For us, there was just one problem: the album sounded pretty terrible.  Presaging the miseries of ’80s production techniques, in which synthesizers and tinny mastering of the new CD format made the sound of all records suck, Lodger was brittle, claustrophobic. Too many instruments clogged the output.  The album was jarring, but we thought it was supposed to be that way.  We were wrong.

We actually had no idea just how bad Lodger sounded until this morning, when upon the release of the Bowie box celebrating his output between ’77 and ’82, a new Tony Visconti mix of the album came out.  We’ve been smiling ever since.

Listening to the Visconti mix of Lodger is like seeing the Sistine Chapel after 500 years of smoke and grime has been removed from its ceiling.  It breathes.  The instruments are warm, and his voice hangs upon the songs like a comfortable jacket on a cedar hanger in a capacious closet. There is space between instruments, and like wine properly decanted, fruit at room temperature, its bearing is natural, all flavors easily explored by the tongue.  Visconti has taken a 1979 polyester suit and rendered it in natural fibers.

We have always thought Lodger was Bowie’s greatest album.  Eighteen months after his death, the remix by his longstanding friend and producer Tony Visconti finally proves it. The Bowie estate surely understands what it has here as the only way you can access it is by purchasing the whole box set.  We hate moves like this, but is handing over the dough worth it?  Unquestionably, the answer is yes.

 

Radiohead Tops Tulip Frenzy’s 2016 Top 10 List

Posted in Music with tags , , , , , , , , , , , , , , , on December 10, 2016 by johnbuckley100

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Disastrous years, moments when the entire world threatens to unravel, produce the best music.  The bumper crops of great albums arise in years like 1968, 1974, 1979, 1998, 2001, 2008, as if the one mercy we may be granted as life unspools is a good soundtrack.

And so it is that as the gang at Tulip Frenzy sat down to discuss the best records of 2016 — a year we all concluded may have been the worst one for our nation since 1862, or at least 1930 — we found more albums in contention for our heralded Top 10 List than in any 12-month cohort since we began formally compiling our lists earlier this century.

Here’s whose albums didn’t make the list, so you get a sense of the competitive sweepstakes: Angel Olsen, Parquet Courts, Brian Jonestown Massacre, The Fleshtones, The  Mekons, The Rolling Stones, Kevin Morby, Cheena, Black Mountain, Heavens Gateway Drugs, Feels, Wire, Ty Segall, and Capsula.  Longtime readers of Tulip Frenzy will recognize several of these bands as among our very faves, and each produced remarkable recs we listened to over and over and over again.  We considered Capsula’s glorious Santa Rosa — the most melodic punk album since their 2006 Songs & Circuits — literally until this morning, and in the end couldn’t make room for it.  Kevin Morby’ s Singing Saw was the soundtrack to our springtime.  And yet none of these records made the cut.  Wow, so who did?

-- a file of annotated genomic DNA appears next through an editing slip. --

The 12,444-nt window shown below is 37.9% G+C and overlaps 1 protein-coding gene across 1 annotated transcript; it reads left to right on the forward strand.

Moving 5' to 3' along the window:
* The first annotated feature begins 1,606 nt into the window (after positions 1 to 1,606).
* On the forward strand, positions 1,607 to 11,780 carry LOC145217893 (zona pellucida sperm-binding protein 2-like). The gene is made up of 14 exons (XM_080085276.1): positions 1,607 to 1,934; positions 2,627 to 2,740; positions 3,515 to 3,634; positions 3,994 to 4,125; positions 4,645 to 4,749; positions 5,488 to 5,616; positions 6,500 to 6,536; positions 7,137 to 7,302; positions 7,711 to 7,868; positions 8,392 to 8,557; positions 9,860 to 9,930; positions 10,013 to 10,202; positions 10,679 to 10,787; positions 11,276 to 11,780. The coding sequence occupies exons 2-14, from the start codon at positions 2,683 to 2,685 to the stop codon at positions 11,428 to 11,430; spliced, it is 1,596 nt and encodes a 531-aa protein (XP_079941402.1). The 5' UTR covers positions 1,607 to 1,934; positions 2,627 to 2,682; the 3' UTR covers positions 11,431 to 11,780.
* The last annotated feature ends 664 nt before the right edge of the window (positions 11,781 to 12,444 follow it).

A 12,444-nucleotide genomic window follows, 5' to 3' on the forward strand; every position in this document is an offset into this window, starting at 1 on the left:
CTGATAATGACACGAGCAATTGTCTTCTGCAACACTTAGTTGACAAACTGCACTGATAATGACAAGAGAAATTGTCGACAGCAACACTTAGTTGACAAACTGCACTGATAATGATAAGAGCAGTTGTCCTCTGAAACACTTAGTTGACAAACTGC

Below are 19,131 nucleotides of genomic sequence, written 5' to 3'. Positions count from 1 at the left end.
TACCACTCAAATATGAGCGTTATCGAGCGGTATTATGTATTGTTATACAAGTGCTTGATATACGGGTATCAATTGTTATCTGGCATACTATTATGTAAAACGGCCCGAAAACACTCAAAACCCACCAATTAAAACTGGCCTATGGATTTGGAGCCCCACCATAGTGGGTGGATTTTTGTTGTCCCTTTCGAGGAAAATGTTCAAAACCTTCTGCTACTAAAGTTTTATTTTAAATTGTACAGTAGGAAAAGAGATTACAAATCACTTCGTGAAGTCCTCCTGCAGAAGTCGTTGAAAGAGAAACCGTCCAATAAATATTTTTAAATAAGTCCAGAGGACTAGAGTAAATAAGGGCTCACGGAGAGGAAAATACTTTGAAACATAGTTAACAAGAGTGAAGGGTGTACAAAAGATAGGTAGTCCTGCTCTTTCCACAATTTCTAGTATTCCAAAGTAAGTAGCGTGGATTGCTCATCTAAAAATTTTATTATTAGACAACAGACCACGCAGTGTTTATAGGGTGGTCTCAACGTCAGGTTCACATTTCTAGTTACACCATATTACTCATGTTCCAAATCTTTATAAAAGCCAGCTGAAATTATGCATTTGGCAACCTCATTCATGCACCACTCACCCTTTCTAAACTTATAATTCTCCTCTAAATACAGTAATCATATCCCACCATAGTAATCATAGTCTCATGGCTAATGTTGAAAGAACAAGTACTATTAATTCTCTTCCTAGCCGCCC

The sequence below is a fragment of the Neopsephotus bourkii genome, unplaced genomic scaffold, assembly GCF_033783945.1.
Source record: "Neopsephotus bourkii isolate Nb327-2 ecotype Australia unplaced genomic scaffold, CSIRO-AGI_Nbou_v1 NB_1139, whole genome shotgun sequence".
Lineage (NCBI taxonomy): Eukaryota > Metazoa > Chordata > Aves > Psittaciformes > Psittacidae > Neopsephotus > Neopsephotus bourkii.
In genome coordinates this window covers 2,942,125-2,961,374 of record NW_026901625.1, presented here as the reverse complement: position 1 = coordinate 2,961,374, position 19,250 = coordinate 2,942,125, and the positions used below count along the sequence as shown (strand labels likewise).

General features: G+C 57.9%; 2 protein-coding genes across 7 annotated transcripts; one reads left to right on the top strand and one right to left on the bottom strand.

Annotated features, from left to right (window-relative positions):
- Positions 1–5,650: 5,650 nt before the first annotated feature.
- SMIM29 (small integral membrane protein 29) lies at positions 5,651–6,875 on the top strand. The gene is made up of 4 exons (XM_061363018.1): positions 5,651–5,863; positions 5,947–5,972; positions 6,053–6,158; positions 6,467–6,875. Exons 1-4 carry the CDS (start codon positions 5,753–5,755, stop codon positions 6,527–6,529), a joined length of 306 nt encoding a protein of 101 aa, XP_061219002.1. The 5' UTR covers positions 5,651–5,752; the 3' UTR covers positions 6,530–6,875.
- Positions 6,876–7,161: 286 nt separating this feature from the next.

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The #10 Album Of 2016: Morgan Delt’s Phase Zero

In August it was abundantly clear that Phase Zero by Morgan Delt was going to be our Psych Album of The Year, virtually guaranteeing its placement on the 2016 Top 10 List. We called it a “gorgeous, weird, melodic, inventive, soothing, trippy self-produced album in which he plays all the instruments.” It held up in the months since, and his show at DC9 revealed him to be a young beanpole hippy with flowing red locks and a kickass band.  We suspect he’ll move up the list in the months and years ahead.

The #9 Album of 2016: David Bowie’s Blackstar

Like a great grey owl showing up on your fencepost, David Bowie’s death coming at the very beginning of the year was a portent of the disaster to come.  That Blackstar was released literally the day before we got news of his untimely end was like a cruel joke, or the most brilliant performance-art piece of all time.  At that time, we wrote, “That he finished with Blackstar is like the Beatles going out with Abbey Road: an amazing grace upon which to conclude one of the transcendent careers in contemporary music.”  Some have put Blackstar at the top of their 2016 list.  We think as a concept it definitely deserves that, but as music, it was merely great — especially the way Bowie’s coda brought him back to his teenage enthusiasm for the jazz of Gary Mulligan.  But whereas 2013’s The Next Day was high on our list, we reduce Bowie’s finale to a few amazing songs, but not anywhere close to the best complete album of 2016.